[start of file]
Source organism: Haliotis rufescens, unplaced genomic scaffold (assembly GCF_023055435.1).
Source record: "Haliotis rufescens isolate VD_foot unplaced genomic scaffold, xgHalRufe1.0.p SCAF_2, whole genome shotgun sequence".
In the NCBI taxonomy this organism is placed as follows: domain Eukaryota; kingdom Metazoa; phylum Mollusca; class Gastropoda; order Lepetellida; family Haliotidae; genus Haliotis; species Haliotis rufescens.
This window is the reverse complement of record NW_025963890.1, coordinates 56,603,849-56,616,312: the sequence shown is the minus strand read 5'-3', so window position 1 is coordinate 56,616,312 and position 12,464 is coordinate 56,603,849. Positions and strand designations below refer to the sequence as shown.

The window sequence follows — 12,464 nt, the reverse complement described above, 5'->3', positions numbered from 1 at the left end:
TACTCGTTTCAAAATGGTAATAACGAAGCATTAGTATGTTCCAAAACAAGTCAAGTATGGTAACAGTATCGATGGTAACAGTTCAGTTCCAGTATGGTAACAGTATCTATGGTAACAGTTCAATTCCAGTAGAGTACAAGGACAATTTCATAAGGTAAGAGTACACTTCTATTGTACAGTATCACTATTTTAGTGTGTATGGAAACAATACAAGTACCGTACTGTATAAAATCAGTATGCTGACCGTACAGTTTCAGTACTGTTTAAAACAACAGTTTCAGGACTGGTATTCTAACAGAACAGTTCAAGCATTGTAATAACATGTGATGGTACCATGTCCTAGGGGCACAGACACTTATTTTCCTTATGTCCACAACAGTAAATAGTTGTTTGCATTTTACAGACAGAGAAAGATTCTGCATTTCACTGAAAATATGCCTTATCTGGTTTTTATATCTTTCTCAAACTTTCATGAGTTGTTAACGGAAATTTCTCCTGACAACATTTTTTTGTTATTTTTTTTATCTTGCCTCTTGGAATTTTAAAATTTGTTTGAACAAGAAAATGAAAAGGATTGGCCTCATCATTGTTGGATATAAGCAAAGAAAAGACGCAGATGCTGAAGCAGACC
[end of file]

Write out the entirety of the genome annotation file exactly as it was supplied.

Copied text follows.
Source organism: Haliotis rufescens, unplaced genomic scaffold (assembly GCF_023055435.1).
Source record: "Haliotis rufescens isolate VD_foot unplaced genomic scaffold, xgHalRufe1.0.p SCAF_2, whole genome shotgun sequence".
In the NCBI taxonomy this organism is placed as follows: domain Eukaryota; kingdom Metazoa; phylum Mollusca; class Gastropoda; order Lepetellida; family Haliotidae; genus Haliotis; species Haliotis rufescens.
This window is the reverse complement of record NW_025963890.1, coordinates 56,603,849-56,616,312: the sequence shown is the minus strand read 5'-3', so window position 1 is coordinate 56,616,312 and position 12,464 is coordinate 56,603,849. Positions and strand designations below refer to the sequence as shown.

The window sequence follows — 12,464 nt, the reverse complement described above, 5'->3', positions numbered from 1 at the left end:
TACTCGTTTCAAAATGGTAATAACGAAGCATTAGTATGTTCCAAAACAAGTCAAGTATGGTAACAGTATCGATGGTAACAGTTCAGTTCCAGTATGGTAACAGTATCTATGGTAACAGTTCAATTCCAGTAGAGTACAAGGACAATTTCATAAGGTAAGAGTACACTTCTATTGTACAGTATCACTATTTTAGTGTGTATGGAAACAATACAAGTACCGTACTGTATAAAATCAGTATGCTGACCGTACAGTTTCAGTACTGTTTAAAACAACAGTTTCAGGACTGGTATTCTAACAGAACAGTTCAAGCATTGTAATAACATGTGATGGTACCATGTCCTAGGGGCACAGACACTTATTTTCCTTATGTCCACAACAGTAAATAGTTGTTTGCATTTTACAGACAGAGAAAGATTCTGCATTTCACTGAAAATATGCCTTATCTGGTTTTTATATCTTTCTCAAACTTTCATGAGTTGTTAACGGAAATTTCTCCTGACAACATTTTTTTGTTATTTTTTTTATCTTGCCTCTTGGAATTTTAAAATTTGTTTGAACAAGAAAATGAAAAGGATTGGCCTCATCATTGTTGGATATAAGCAAAGAAAAGACGCAGATGCTGAAGCAGACC